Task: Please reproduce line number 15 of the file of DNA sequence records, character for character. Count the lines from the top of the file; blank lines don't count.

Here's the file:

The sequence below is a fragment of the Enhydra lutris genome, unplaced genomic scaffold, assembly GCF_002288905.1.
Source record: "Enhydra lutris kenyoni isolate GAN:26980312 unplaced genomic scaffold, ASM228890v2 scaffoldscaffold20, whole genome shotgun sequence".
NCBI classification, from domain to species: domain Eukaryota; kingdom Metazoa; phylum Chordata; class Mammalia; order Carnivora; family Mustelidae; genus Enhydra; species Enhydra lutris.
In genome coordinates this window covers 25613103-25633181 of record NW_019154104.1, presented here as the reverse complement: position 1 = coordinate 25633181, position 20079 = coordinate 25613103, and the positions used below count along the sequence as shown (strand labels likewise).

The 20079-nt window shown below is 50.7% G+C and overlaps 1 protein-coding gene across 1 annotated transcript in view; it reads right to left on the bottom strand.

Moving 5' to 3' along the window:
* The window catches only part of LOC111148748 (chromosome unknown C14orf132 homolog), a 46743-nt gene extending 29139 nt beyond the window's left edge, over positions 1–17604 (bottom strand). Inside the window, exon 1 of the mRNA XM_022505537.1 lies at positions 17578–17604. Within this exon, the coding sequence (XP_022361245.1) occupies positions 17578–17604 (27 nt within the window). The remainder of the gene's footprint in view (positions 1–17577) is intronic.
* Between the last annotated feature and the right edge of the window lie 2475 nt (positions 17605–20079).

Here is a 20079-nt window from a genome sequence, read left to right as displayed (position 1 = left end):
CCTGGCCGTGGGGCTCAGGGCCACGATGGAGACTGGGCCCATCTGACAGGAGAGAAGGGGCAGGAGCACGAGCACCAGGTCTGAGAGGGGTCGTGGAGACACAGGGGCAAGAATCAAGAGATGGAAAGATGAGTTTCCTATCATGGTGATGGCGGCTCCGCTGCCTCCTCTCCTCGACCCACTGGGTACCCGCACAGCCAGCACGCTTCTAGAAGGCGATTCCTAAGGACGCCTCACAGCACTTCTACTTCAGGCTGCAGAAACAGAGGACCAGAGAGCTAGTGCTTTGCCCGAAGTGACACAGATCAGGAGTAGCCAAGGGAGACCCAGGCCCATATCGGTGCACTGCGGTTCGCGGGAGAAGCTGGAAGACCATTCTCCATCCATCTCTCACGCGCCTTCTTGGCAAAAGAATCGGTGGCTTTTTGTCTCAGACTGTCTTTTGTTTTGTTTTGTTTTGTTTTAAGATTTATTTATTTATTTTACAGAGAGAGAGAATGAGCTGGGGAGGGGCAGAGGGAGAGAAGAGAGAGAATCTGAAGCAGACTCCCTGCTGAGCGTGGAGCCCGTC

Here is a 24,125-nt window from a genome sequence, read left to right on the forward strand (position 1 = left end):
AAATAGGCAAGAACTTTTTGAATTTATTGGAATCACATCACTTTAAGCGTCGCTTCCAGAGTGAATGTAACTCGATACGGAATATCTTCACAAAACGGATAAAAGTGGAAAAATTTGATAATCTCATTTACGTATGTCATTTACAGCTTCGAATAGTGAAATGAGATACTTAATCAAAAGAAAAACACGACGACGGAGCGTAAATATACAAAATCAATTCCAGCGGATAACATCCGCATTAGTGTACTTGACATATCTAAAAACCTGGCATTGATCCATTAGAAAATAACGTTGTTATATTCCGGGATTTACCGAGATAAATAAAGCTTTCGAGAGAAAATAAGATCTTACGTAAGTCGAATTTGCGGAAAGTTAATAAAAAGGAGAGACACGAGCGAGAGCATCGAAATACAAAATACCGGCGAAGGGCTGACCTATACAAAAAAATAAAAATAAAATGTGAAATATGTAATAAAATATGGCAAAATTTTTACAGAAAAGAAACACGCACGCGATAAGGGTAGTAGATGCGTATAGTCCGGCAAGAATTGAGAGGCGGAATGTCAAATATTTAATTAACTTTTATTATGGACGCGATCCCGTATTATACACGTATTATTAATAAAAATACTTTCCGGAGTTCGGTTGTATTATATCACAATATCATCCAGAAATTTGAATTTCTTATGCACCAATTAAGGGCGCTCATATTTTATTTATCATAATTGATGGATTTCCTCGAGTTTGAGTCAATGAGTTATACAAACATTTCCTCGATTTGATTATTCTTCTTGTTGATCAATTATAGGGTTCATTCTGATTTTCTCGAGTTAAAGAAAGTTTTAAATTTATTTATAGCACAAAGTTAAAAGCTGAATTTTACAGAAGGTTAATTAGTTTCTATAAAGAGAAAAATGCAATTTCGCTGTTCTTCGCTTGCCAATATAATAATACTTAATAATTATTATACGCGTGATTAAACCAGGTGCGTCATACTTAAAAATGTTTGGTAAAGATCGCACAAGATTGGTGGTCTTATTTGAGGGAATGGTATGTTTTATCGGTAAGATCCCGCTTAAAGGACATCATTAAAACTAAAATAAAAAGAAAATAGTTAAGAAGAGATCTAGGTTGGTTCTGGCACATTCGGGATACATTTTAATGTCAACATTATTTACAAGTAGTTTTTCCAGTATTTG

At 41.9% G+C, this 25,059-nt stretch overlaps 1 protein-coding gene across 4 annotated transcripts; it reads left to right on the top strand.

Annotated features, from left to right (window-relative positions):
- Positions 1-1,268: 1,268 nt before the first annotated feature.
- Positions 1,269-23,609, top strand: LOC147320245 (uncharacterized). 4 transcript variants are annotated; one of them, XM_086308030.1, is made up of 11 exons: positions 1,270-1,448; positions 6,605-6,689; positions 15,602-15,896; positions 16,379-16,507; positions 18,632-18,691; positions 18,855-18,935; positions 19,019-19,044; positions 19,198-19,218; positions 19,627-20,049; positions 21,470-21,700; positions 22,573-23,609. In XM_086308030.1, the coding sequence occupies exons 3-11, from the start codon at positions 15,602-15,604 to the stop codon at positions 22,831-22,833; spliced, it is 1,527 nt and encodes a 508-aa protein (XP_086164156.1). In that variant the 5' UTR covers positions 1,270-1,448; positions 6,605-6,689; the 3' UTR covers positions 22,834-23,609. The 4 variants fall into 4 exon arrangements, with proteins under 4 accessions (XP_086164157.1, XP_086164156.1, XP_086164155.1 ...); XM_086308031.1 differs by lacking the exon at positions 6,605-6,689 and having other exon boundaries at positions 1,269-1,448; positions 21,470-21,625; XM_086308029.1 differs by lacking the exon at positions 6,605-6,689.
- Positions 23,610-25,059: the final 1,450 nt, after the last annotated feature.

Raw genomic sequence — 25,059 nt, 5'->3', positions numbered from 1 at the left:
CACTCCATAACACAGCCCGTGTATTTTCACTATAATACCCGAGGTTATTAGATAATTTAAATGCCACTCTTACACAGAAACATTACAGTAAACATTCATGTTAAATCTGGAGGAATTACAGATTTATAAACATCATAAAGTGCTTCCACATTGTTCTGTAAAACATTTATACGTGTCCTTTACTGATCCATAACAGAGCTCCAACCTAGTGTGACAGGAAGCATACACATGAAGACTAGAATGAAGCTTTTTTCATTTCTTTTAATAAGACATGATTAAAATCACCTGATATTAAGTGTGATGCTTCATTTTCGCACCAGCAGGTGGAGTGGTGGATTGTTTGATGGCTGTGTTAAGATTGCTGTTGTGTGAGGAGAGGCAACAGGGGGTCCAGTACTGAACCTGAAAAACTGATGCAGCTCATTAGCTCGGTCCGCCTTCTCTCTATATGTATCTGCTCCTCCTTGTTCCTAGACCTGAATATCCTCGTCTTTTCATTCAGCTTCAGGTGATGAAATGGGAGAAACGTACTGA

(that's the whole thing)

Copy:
- Positions 1-1,268: 1,268 nt before the first annotated feature.